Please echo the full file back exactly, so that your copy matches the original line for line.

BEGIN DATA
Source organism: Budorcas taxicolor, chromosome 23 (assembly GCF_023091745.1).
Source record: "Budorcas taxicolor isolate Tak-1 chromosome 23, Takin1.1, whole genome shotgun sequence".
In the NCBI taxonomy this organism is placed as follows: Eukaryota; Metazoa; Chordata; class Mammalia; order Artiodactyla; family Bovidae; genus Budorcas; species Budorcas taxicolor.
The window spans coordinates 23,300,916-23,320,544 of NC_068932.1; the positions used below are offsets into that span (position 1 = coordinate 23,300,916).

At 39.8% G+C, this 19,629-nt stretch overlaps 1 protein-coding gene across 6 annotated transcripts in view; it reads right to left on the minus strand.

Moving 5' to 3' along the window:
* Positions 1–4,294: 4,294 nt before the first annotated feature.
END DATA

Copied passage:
Source organism: Budorcas taxicolor, chromosome 23 (assembly GCF_023091745.1).
Source record: "Budorcas taxicolor isolate Tak-1 chromosome 23, Takin1.1, whole genome shotgun sequence".
In the NCBI taxonomy this organism is placed as follows: Eukaryota; Metazoa; Chordata; class Mammalia; order Artiodactyla; family Bovidae; genus Budorcas; species Budorcas taxicolor.
The window spans coordinates 23,300,916-23,320,544 of NC_068932.1; the positions used below are offsets into that span (position 1 = coordinate 23,300,916).

At 39.8% G+C, this 19,629-nt stretch overlaps 1 protein-coding gene across 6 annotated transcripts in view; it reads right to left on the minus strand.

Moving 5' to 3' along the window:
* Positions 1–4,294: 4,294 nt before the first annotated feature.